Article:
Technology teacher Mary Beth Hertz writes on Edutopia that teachers need to beware of the "dangerous" stereotype that all students these days are "digital natives."
|Scooped by Byron Marroquin|
This blog explores the misconception that all new generations are "digital natives," meaning that they are proficient at using technology. An article written in Edutopia (http://www.edutopia.org/blog/digital-native-digitial-citizen-stereotype-mary-beth-hertz) discusses why this stereotype is a myth.
Just because students know how to use an electronic device, such as an ipad, it does not mean that they are able to use it to "create, read critically, use online content responsibly,"as the blog post puts it. There was a study done in Ethiopia by a nonprofit organization called One Laptop Per Child. They gave children andriod tablets to enable them to learn English without the help of an adult. The study found that they were in fact able to learn how to use the device, learn the language through apps, and even override some of the functions on the device. But, this does not mean that they can critically read and think. What the aritlce is trying to convey is that there are multiple levels of knowing how to use technology.
What the author, Hertz, is also trying to convey is that teachers should not assume that students know how to use technology in an educationally responsible manner. I think that is one of the inherit flaws of this technological age, the fact that there is too much information out there, and that students more likely than not, do not know how to distinguish a credible source from a noncredible source. I think moving forward, students need to be taught these type of skills in order to be successful using the world wide web.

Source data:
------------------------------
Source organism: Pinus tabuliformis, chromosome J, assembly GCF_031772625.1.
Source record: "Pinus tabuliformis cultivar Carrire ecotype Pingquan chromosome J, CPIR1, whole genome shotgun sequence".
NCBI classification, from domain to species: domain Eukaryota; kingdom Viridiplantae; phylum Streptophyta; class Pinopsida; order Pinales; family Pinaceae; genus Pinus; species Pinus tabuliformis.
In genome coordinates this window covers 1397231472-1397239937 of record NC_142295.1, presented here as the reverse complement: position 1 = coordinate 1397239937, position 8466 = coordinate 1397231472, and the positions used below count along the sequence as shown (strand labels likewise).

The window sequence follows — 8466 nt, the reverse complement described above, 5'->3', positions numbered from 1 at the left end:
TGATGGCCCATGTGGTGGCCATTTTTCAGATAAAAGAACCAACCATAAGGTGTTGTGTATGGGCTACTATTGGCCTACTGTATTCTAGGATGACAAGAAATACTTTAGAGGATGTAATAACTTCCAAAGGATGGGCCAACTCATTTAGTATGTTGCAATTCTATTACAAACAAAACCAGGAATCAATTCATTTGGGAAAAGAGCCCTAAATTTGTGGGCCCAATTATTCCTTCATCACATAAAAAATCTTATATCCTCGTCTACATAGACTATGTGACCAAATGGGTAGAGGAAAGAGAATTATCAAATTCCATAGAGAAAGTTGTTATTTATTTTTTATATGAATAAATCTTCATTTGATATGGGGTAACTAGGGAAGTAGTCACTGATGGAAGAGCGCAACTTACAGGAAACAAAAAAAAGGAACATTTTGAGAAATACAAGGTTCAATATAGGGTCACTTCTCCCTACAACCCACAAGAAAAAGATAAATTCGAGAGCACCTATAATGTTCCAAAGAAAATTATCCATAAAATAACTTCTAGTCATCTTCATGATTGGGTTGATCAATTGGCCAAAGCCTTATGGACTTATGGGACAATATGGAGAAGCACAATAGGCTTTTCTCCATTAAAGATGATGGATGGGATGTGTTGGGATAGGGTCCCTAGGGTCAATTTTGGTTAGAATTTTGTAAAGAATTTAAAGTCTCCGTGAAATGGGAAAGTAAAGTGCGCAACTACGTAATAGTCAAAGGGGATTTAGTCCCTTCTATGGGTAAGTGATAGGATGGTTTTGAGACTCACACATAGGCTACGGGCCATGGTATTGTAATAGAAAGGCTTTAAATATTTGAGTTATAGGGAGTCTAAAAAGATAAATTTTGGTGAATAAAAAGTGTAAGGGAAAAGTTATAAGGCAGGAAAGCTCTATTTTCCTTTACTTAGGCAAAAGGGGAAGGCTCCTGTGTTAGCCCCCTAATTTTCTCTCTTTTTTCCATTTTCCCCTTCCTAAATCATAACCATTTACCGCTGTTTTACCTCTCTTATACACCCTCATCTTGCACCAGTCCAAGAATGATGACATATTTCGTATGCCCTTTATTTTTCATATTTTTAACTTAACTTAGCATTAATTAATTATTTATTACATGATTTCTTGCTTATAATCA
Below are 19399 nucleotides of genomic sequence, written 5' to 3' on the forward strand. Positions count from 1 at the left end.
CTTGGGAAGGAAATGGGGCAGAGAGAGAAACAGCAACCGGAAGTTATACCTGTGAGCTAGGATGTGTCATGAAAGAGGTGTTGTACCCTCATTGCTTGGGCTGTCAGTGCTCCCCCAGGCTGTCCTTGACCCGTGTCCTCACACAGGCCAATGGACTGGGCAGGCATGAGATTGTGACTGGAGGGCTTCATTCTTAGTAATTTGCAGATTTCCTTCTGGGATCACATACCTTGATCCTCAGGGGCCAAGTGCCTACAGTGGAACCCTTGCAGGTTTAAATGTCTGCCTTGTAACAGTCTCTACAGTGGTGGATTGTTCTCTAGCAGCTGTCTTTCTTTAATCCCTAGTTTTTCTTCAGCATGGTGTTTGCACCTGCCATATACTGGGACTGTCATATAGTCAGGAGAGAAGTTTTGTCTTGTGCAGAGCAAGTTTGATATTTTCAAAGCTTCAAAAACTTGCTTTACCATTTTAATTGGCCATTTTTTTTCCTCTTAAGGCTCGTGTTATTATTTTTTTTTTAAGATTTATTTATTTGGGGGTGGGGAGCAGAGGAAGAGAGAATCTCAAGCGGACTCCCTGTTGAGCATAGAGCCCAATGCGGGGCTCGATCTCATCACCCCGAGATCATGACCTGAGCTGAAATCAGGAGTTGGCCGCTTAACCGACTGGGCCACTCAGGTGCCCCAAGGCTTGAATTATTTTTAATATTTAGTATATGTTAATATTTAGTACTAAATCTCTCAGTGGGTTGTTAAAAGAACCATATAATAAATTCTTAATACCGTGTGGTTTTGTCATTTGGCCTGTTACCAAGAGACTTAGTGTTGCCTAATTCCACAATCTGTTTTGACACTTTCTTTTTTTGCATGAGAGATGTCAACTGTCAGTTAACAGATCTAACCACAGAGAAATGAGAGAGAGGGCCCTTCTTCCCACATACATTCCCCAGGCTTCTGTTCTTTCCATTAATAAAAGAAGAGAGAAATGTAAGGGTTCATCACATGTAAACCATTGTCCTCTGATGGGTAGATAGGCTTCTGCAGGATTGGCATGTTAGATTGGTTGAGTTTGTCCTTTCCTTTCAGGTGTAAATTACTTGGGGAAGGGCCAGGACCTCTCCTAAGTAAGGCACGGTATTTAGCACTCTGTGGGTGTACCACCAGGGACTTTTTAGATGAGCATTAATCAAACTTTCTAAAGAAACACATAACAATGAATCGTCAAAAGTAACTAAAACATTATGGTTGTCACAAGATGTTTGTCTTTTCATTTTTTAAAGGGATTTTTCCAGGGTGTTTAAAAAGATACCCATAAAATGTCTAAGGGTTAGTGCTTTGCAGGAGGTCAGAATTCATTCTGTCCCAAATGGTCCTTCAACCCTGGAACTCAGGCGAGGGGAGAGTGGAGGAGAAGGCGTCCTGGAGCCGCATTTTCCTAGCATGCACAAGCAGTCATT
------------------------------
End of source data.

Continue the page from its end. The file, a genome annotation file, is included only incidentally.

I notice that middle school students often rely on search engines like Google to look up information. During my last observation at the middle school, the teacher said he was going to create an in-class debate the following week. One students said, "I am going to win; I am going to look up all the facts on Google." I wonder if this student properly knows what is considered a credible source. Growing up, computers were sparse, so we learned mostly from textbooks. I was taught the difference between primary and secondary sources. Now that our technological age has changed our classroom dynamics, I wonder if the fundamentals of learning have evolved to meet the needs of the new generations. If eductors do not react quickly to changing trends, they may be creating generations that are deviod of some very basic fundamentals.